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Posts Tagged ‘simplicity’

By Ross Bolleter Roshi

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” When Michal, my composer friend from Slovakia, was driving me out from Bratislava to show me the eastern regions of this country, especially his birthplace Lengow, in the foothills of the High Tatras, he asked me a lot of questions about Zen and how to live it. I found his questions challenging – such questions always are – but their radical simplicity was far more confronting because I spoke no Slovak and he spoke just enough English for us to deal with practical matters and in a vague way to feel out the contours of each other’s lives.

Once he asked me, ‘What is Zen?’ and I replied that ‘the countryside looked splendid now that the sun had come up.’ As always after my responses to his questions he would remain thoughtfully silent, however, as we neared his home village he said, ‘I like the jokes in your religion, but I don’t think I would do the meditation.’ Sensing my disappointment, he went on, ‘But I would do Great Aunt Meditation’. ‘Well, what would that be?’ I asked doubtfully. ‘Great Aunt Meditation is chicken meditation. My great Aunt spends all afternoon in front of her fire. For hour after hour there she is in her chair, looking like she is asleep. But she knows where very chicken is and which way the wind is blowing and what loaf of rye bread the pantry mouse is munching.’ When we meditate we let the world be as it is; we let our heart just be. Then what is there can be, as W.A. Mathieu describes sounds as nourishment, holy food, and best friend. The plane roars through opening up your heart; you hum that old love song as you move from paying bills, to shopping to writing a difficult letter and the humming confirms it.

There is an old Taoist saying, ‘The hen can hatch her eggs because her heart is always listening.’ When we listen to hear another’s pain in their critical words, when we listen to our own pain when we are criticized, the depth of and warmth of our attending opens up the way for life to appear.

Later, in Lengow, I met Michal’s Great Aunt. She was frail, almost totally blind. Michal talked family with her in Slovak. She responded in rivers of Ruthenian. I listened in English. She plied me with Polish vodka. If you can’t understand at least you can drink! Michal asked me to explain Zen to her. I said, ‘Ask her if the birds are singing in her heart!’ Maybe he did, but she just poured me another vodka. As she laboured to get another log on the fire, Michal told me that it took her an-hour-and- a- half to get to church. ‘How far is the church?’ I asked for the village was tiny. ‘Oh about a hundred metres’, he said. ‘Is that because she is blind, because she can barely walk?’ ‘Yes. But mostly because she keeps stopping to enjoy what she can make out of the shadow and light. She picks up rocks and pebbles so she can feel them, talks to the dogs and cats, and to anyone she meet. It’s a long journey.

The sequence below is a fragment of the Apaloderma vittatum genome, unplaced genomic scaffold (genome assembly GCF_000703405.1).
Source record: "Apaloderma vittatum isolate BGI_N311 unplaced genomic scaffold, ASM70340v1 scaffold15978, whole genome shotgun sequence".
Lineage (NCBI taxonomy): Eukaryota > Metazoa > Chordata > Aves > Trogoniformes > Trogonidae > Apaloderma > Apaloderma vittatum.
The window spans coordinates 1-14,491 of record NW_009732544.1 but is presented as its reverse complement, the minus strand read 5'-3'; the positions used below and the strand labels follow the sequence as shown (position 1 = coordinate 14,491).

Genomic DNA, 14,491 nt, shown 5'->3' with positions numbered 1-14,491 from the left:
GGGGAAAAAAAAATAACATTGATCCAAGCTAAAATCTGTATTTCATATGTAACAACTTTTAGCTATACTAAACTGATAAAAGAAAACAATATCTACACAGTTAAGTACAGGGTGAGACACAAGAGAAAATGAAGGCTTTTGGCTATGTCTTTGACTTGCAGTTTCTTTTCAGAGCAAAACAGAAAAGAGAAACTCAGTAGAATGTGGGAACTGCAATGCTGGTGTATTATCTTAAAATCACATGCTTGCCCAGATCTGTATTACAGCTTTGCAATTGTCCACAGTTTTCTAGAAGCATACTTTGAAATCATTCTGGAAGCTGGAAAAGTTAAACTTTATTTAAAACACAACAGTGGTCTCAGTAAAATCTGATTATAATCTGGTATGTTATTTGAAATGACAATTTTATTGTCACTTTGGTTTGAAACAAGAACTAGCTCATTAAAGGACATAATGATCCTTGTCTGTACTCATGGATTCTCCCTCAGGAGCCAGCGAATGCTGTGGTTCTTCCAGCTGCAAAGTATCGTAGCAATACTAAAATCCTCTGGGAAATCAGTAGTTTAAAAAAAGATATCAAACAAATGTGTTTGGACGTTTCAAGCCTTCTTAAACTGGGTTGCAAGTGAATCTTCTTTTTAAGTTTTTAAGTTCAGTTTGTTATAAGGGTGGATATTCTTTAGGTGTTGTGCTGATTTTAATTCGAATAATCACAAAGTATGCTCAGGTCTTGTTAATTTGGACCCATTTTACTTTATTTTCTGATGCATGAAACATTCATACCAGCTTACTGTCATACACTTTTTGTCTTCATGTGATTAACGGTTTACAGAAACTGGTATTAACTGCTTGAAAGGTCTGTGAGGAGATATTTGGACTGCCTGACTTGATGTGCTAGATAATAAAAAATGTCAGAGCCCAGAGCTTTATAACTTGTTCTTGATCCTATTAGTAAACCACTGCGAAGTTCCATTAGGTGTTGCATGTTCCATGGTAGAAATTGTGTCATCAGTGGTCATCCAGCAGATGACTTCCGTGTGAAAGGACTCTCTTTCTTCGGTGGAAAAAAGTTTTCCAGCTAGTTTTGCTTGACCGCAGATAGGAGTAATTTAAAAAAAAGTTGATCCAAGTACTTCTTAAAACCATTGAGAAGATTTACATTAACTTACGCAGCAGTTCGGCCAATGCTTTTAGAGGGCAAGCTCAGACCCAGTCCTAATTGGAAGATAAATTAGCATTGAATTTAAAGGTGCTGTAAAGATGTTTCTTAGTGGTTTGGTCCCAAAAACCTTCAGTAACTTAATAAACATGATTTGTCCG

Ross Bolleter


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begging bowls

This  set of  9 alms bowls is handmade in Rajasthan, India by the Kharadi muslims for use by the Shwetamber sect of Jain monks. The white-robed Jain monks take five ethical vows–this includes renouncing all worldly possessions, including their name–owning only these bowls presented to them by their followers. In a journey of humility, the monks travel on foot with only their bowls, going door to door, village to village, seeking followers who fill them with food.

jainmonkbowlstacked

The begging bowls or “bhiksha patra” are lathed from local rohida wood, prized for its dense grain and strength. No wood is wasted, with each of the nine bowls scooped from the heart of the bowl before it.

Artisans apprentice for years to make these bowls by first making simple coasters and progressively improving their skill level once each has been mastered. In addition to the difficulty of carving a smaller bowl from the heart of a larger bowl, the walls are only 1/16-inch thin which further tests their skills.

As a continuation of their vow to renounce worldly possessions, when the bowls are no longer of use they are broken into pieces, buried and returned to the earth.

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You are the Unchangeable Awareness in which All activity takes place.
Always Rest in Peace.
You are Eternal Being, Unbounded and Undivided.
Just Keep Quite.
All is well.
Keep Quiet Here and Now.
You are Happiness.
You are Peace.
You are Freedom.
Do not entertain any notions that you are in trouble.
Be Kind to Yourself.
Open to your Heart and Simply Be.

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Papaji

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Join me here Now
where there are no points of view.
Slip under good and bad
right and wrong
worthy and unworthy
sinner and saint.
Meet me here

where everything is unframed
before understanding
and not understanding.
Meet me here

where silence roars
where stillness is dancing
where the eternal is living and dying.
Meet me here

where you are not you
where you are it
and It is unspeakable.
Meet me here

where all points of vies
merge into a single point
that then disappears.
Meet me here

before there ever was something
before there was nothing.
Meet me here

where everything speaks of this
where everything has
always spoken this
where nothing is ever lost and found.
Meet me here.

Adyashanti

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In the dew of little things the heart finds its morning and is refreshed.
Kahlil Gibran

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simplicity

Any intelligent fool can make things bigger, more complex, and more violent. It takes a touch of genius — and a lot of courage — to move in the opposite direction.

Albert Einstein

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